AMDP: Avoiding FOR ALL ENTRIES and pushing calculation to Database Layer
The objective of this document is to explain step-by-step process to create AMDP method using multiple select queries to avoid FOR ALL ENTRIES and push calculation to database layer.
Requirement is to fetch records from database table MATDOC based on certain plant and storage location combination. On the fetched records, perform calculation e.g. summation on quantity based on various combinations e.g. Material/ Plant/Storage Location, Material/Plant, Material. The developer would like to leverage AMDP to address this requirement.
Relevant fields of MATDOC Table:
List of Materials
List of Plant and Storage Location combination
3. Understanding limitation in FOR ALL ENTRIES select statement
In a select query, with FOR ALL ENTRIES, one can’t use Group BY clause. The addition GROUP BY has no effect if FOR ALL ENTRIES is used.
With new directive of S/4 HANA coding, all the calculation should be pushed to database layer. Hence one can’t leverage the code pushdown if FOR ALL ENTRIES is used in select query.
To avoid FOR ALL ENTRIES in select query, one can go ahead and use multiple ranges for each field of driver table of select query. But with multiple ranges, we get cross referencing entries.
1. Range Table cross referencing entries
|Plant||Storage Location||Number of Entries in MATDOC with Plant/Storage Location combination||Number of Entries in MATDOC when both Plant/Storage location are passed as individual ranges|
As you can see number of entries are considerably increased because of cross referencing of plant and storage location i.e. Plant 0001 & Storage location 0002 combination AND Plant 1010 & Storage location 0002 combination is fetching extra (458 – 412 = 48) Entries.
The following steps explain step by step configuration:
1. Create an AMDP Method inside a class
Include the IF_AMDP_MARKER_HDB interface in the class. See below screenshot.
Define the method as below screenshot. Input parameters include list of materials and list of plant and storage locations.
2. Write first select statement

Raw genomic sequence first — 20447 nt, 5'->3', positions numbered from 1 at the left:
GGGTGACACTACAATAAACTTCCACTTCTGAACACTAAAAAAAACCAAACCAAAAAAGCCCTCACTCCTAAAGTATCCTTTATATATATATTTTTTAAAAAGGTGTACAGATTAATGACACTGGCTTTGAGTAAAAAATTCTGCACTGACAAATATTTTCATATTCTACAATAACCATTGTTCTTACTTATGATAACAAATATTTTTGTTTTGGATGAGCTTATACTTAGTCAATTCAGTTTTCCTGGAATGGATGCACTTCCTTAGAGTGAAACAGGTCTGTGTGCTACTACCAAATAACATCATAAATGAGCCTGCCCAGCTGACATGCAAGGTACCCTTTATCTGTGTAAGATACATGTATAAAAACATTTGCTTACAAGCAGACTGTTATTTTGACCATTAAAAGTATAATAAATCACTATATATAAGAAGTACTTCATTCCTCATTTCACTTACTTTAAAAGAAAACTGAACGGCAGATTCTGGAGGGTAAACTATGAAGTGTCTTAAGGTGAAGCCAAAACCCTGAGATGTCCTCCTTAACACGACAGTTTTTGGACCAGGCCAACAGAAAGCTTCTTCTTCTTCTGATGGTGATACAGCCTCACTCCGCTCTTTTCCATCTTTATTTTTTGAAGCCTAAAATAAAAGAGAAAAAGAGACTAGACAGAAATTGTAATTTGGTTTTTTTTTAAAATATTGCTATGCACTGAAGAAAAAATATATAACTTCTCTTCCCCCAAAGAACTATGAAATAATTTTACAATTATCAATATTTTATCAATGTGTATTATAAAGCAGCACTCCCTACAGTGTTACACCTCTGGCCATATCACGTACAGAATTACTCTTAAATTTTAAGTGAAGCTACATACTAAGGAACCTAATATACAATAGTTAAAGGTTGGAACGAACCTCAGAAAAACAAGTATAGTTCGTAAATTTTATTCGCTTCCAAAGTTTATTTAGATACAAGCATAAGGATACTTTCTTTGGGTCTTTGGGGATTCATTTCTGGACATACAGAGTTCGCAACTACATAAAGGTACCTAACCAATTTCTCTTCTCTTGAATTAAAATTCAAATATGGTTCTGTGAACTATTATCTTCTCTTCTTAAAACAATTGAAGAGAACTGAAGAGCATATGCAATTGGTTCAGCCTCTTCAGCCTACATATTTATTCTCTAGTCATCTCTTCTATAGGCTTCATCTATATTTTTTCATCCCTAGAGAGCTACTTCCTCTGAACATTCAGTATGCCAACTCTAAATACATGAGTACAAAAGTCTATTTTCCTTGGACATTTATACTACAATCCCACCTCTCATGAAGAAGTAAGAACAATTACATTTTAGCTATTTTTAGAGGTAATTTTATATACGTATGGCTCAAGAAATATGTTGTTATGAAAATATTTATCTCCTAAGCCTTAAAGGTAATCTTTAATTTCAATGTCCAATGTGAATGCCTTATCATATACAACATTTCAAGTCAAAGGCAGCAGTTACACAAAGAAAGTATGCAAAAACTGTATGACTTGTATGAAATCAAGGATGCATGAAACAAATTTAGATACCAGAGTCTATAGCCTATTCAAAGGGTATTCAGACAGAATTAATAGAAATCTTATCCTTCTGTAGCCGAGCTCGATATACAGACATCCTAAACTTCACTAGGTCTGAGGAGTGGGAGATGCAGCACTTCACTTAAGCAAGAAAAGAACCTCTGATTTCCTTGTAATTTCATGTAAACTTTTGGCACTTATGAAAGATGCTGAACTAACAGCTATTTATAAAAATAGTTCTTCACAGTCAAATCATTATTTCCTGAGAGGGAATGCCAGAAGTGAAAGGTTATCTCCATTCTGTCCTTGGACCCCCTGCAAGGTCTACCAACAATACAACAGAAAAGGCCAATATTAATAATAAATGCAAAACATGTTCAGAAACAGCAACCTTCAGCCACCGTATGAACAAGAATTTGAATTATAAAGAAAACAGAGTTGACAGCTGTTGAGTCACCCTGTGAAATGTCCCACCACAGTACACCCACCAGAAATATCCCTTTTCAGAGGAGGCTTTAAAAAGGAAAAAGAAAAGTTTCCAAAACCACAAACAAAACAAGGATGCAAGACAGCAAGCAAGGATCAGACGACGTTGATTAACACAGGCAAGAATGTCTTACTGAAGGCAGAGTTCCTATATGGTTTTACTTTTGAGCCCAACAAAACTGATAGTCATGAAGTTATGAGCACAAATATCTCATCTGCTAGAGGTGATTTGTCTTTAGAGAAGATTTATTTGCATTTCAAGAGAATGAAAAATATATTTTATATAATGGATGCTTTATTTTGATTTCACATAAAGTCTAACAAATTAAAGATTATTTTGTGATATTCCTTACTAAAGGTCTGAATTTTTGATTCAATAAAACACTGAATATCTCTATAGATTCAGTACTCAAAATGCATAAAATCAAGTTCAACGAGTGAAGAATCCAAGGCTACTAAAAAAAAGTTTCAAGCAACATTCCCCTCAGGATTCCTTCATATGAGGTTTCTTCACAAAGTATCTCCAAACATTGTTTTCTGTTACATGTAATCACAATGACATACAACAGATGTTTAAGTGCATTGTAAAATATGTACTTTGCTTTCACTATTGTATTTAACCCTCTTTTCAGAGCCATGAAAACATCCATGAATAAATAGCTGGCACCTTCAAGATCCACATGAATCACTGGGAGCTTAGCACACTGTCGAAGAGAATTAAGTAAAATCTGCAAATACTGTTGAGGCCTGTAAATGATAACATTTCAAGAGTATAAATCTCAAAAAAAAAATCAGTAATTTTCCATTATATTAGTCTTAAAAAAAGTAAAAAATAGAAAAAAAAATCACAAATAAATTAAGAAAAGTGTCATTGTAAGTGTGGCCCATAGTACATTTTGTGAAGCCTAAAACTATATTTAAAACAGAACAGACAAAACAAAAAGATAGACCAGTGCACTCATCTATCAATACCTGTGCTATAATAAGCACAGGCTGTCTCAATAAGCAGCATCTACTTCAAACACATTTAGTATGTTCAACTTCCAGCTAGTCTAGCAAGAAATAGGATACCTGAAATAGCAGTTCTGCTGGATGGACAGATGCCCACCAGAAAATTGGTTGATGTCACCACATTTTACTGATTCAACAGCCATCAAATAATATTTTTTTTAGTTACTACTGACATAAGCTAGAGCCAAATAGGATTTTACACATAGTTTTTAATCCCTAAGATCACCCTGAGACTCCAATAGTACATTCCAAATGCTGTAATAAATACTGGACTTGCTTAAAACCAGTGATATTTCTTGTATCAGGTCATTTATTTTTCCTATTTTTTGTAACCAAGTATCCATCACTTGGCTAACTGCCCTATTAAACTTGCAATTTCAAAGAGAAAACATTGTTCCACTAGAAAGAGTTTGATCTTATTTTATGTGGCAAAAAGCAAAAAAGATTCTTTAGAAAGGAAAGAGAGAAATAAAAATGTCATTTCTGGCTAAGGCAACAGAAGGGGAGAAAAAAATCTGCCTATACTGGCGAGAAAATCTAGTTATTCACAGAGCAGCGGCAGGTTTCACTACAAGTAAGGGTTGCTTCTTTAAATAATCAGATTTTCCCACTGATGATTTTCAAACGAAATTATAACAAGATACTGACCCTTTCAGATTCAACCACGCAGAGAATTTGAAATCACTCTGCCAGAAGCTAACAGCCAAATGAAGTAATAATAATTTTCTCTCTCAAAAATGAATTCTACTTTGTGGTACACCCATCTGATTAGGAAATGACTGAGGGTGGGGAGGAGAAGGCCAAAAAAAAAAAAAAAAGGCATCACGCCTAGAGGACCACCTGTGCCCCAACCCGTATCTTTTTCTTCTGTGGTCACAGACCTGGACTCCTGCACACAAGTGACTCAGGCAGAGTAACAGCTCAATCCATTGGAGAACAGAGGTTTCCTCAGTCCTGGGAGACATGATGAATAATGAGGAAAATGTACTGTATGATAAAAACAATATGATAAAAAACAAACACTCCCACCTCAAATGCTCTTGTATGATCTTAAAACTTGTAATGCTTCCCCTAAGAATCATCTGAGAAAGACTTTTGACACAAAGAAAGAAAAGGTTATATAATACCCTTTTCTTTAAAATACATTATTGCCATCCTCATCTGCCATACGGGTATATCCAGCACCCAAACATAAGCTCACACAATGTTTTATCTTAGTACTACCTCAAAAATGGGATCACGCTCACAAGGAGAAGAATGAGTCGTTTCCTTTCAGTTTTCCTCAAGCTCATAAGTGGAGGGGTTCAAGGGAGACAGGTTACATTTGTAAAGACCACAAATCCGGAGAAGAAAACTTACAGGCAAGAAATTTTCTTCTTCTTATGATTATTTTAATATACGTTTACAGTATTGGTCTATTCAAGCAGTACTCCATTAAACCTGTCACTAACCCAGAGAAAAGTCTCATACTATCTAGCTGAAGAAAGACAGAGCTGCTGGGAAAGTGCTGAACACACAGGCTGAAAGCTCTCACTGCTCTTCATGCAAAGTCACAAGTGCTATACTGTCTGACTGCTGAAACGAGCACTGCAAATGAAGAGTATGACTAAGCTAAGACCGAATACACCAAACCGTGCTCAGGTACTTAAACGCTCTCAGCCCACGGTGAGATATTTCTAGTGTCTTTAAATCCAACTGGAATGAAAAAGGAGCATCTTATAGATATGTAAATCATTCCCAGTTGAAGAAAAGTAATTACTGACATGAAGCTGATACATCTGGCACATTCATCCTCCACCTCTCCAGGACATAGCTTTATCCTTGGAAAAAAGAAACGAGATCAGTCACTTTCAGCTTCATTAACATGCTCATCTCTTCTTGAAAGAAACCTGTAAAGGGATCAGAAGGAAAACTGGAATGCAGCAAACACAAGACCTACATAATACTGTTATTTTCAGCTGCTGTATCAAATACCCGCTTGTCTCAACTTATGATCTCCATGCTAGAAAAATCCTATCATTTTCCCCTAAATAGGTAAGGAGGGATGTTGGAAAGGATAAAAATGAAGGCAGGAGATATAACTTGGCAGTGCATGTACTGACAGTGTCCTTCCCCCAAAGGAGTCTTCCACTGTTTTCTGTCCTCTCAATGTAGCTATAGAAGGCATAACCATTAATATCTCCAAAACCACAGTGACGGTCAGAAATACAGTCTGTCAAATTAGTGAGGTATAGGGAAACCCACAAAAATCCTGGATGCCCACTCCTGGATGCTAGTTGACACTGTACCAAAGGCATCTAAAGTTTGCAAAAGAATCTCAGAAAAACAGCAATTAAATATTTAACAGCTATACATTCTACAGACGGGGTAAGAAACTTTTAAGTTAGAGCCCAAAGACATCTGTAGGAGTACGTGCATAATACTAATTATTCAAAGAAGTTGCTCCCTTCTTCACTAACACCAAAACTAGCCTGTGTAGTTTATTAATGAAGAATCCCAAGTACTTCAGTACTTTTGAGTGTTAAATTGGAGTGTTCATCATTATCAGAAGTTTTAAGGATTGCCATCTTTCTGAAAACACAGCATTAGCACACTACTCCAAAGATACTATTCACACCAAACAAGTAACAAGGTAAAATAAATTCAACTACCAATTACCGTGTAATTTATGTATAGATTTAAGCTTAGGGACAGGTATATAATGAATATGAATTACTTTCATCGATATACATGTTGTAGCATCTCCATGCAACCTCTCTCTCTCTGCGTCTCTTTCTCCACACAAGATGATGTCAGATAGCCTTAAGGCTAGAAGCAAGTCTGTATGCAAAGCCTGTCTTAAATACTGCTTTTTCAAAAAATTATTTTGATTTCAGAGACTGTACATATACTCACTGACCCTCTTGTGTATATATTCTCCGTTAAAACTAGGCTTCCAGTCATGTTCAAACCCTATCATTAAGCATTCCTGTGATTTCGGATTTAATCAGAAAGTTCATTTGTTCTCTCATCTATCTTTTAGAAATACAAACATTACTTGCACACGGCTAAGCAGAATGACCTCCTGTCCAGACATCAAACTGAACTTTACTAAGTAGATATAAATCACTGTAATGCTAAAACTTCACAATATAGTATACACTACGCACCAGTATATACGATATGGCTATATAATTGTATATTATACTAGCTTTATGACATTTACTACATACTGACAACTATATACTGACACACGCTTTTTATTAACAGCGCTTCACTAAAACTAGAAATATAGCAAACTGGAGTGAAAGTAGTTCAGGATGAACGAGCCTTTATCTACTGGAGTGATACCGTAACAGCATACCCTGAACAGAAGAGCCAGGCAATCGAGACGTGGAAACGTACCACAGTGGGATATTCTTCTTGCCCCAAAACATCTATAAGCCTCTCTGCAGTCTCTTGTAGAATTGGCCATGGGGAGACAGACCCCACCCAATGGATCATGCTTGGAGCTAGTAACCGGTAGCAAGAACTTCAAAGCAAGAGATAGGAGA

Prepare first select statement based on list of materials and list of plant & storage locations. See below screenshot. Pay attention to AMDP method implementation syntax.
Here we have used inner join on database table with input parameter table.
3. Write subsequent select statement
One good feature of AMDP is that one can write select statements on local variables e.g. local internal tables. Write second select statement on records fetched in 1st select statement and use GROUP BY clause.
4. Use GROUP BY clause in resulting dataset
Now when we have resulting dataset, we can write further select statements on local internal table obtained in 1st select statement with various conditions of GROUP BY class. This will enable us to perform quantity summation (calculation) and prepare output in desired format. One can write multiple select statements based on requirements. See below screenshot.
Now run the AMDP method by executing class from SE24 transaction. It should open the window to test the method.
Populate the Material List, Plant List and Storage Location List as below
Press execute button and see the result in export parameter table ET_PLANT_QTY
Coding part follows standard SQL Script references. Here select statement is broken into multiple steps depending upon select options.
See below screenshot for Class/Method definition
See below screenshot for Method implementation.
All standard limitations of AMDP such as:
- An AMDP class can only be edited in ADT (Eclipse).
- Client will not be handled automatically like in open SQL.
- In case of CDS Views, write appropriate annotations in CDS View definition for client handling so that they can be used inside AMDP. Accordingly, AMDP definition will change.
- Exposed associations in CDS Views can’t be accessed inside AMDP.
- As of now, AMDP only works when underlying database is HANA.